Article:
TitleOmega-3 fatty acids and nonalcoholic fatty liver disease in adults and children: where do we stand?
Publication TypeJournal Article
Year of Publication2019
AuthorsSpooner, M, Jump, DB
JournalCurr Opin Clin Nutr Metab Care
Volume22
Issue2
Pagination103-110
Date Published03/2019
ISSN1473-6519
KeywordsChild, Fatty Acids, Omega-3, Humans, Non-alcoholic Fatty Liver Disease
Abstract

PURPOSE OF REVIEW: Nonalcoholic fatty liver disease (NAFLD) is the most common chronic fatty liver disease worldwide. The incidence of NAFLD parallels the prevalence of obesity. Moreover, NAFLD can progress to nonalcoholic steatohepatitis (NASH), cirrhosis and primary hepatocellular cancer (HCC). As such, NAFLD has become a major public health concern. We discuss recent clinical trials and meta-analyses evaluating the efficacy of C20-22 ω3 polyunsaturated fatty acids (PUFA) to attenuate preexisting NAFLD in adults and children.

RECENT FINDINGS: Humans with NAFLD and NASH; and preclinical mouse models of NASH, have a high abundance of hepatic saturated (SFA) and monounsaturated (MUFA) fat, but a low abundance of hepatic C20-22 ω3 PUFA. This change in hepatic fat type and abundance is associated with hepatic lipotoxicity, inflammation, oxidative stress and fibrosis. Recent meta-analyses and clinical trials evaluated the capacity of C20-22 ω3 PUFA dietary supplementation to improve health outcomes in adults and children with preexisting NAFLD. Diets supplemented with docosahexaenoic acid (DHA, 22 : 6,ω3) alone or with eicosapentaenoic acid (EPA, 20 : 5,ω3) are tolerated and effective at lowering liver fat in NAFLD patients. However, outcomes are mixed with respect to C20-22 ω3 PUFA attenuation of more severe NAFLD markers, such as hepatic injury, inflammation and fibrosis.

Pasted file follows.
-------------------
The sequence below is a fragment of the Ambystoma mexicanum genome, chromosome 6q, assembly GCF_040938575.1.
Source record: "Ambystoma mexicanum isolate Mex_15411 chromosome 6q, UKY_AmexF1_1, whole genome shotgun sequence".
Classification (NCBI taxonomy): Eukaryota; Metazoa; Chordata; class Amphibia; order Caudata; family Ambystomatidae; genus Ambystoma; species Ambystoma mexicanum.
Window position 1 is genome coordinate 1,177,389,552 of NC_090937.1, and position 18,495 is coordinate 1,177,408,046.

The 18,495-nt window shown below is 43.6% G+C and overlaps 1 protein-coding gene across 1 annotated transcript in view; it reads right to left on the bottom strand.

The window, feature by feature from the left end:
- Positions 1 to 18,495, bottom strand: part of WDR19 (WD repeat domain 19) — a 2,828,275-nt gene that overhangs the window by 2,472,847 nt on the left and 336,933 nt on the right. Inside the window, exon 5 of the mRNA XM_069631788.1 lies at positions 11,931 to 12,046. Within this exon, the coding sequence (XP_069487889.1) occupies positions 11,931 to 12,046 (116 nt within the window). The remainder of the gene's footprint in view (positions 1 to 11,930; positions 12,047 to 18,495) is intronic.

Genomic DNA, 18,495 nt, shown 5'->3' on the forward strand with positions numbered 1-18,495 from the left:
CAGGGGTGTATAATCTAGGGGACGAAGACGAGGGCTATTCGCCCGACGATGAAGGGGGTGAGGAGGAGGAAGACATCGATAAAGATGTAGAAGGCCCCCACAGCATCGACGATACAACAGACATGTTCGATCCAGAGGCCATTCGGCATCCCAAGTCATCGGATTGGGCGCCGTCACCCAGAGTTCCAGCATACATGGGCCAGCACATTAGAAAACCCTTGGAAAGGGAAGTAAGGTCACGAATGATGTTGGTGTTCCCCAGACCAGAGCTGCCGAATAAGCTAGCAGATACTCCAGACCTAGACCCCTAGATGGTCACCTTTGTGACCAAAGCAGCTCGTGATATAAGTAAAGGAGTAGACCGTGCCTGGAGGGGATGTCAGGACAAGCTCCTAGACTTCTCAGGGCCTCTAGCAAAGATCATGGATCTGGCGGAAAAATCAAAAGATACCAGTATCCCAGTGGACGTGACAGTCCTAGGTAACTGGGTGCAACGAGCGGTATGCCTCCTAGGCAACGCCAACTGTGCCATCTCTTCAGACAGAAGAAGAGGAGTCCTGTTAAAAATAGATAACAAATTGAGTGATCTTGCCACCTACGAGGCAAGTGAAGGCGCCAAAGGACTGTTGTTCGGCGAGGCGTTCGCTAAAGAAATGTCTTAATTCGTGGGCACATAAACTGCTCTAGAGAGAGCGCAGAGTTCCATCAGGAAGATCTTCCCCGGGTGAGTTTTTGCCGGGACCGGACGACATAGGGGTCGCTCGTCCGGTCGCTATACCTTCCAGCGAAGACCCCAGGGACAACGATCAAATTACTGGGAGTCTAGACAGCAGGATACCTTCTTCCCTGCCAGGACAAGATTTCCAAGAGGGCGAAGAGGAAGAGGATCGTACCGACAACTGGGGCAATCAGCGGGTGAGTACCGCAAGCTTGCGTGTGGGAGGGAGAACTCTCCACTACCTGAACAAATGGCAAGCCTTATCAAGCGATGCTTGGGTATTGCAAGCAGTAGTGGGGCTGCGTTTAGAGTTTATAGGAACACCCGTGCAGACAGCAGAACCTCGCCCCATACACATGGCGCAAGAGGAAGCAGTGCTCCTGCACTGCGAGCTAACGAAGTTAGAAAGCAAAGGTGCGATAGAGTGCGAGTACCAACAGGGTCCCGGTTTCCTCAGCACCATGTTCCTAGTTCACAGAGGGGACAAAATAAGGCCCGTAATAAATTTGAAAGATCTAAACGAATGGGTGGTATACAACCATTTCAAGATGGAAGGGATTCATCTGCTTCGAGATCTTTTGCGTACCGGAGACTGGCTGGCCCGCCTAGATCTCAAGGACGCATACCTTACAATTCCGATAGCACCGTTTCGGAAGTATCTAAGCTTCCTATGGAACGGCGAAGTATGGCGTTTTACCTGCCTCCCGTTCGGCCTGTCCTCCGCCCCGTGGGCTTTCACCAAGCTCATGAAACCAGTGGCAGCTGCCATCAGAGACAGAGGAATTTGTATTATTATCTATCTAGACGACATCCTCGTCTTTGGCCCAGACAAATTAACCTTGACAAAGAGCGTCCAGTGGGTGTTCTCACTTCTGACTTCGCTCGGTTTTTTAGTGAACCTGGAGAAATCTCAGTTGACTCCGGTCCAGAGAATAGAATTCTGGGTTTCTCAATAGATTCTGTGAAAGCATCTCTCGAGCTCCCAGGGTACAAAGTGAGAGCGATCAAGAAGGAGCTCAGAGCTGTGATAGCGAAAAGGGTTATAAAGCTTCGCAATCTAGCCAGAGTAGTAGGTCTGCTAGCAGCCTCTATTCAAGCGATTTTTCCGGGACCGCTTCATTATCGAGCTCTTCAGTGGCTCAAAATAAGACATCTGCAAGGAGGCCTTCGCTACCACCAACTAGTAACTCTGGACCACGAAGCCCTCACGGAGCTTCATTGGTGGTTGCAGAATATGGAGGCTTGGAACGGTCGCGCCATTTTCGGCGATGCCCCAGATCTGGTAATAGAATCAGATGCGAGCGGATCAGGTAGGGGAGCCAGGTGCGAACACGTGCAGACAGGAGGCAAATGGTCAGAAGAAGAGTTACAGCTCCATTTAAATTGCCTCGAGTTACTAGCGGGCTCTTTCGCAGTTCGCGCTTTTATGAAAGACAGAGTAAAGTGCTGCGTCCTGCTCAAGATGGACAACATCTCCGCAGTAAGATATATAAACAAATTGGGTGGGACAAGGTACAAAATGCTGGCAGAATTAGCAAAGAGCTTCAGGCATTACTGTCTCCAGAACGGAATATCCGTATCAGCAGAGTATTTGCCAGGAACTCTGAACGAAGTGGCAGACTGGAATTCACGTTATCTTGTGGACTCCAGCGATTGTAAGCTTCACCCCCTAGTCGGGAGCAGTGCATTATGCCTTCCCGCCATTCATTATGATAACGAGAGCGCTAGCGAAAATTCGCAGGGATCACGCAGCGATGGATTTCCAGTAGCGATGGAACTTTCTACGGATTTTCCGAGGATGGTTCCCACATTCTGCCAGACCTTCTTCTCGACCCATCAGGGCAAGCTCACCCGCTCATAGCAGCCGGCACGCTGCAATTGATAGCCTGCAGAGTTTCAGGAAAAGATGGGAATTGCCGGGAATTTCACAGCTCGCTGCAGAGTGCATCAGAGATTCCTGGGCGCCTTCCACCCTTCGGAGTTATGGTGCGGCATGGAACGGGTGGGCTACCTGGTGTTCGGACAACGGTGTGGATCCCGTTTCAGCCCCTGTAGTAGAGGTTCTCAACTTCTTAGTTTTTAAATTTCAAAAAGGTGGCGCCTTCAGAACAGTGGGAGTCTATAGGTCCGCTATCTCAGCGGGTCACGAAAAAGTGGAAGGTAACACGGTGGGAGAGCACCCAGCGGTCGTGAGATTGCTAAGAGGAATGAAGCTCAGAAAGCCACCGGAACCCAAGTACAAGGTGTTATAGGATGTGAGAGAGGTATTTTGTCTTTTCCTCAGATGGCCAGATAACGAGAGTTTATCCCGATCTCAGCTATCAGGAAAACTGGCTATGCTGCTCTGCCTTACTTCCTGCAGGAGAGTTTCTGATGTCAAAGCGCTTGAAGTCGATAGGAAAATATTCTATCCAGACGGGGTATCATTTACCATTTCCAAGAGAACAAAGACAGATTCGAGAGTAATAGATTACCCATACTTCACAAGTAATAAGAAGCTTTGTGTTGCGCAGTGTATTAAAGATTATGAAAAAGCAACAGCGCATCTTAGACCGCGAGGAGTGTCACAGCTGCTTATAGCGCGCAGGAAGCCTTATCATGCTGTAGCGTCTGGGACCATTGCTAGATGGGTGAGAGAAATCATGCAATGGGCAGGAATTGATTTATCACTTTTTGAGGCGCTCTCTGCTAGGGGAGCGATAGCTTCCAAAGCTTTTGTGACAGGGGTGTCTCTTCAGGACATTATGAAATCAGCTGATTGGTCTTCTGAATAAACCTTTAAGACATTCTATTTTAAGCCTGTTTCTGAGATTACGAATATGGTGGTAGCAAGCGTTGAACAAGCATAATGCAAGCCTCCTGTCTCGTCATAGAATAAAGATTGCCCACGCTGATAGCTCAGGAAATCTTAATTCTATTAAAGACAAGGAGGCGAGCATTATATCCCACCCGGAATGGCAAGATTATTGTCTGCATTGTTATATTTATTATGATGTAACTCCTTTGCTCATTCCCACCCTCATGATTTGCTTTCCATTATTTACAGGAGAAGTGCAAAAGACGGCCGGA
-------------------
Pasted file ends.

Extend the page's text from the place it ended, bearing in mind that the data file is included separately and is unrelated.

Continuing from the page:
SUMMARY: These studies suggest that dietary supplementation with C20-22 ω3 PUFA should be considered as a viable and effective option to lower liver fat in obese adults and children with NAFLD.

DOI10.1097/MCO.0000000000000539
Alternate JournalCurr Opin Clin Nutr Metab Care
PubMed ID30601174
PubMed Central IDPMC6355343
Grant ListR01 DK112360 / DK / NIDDK NIH HHS / United States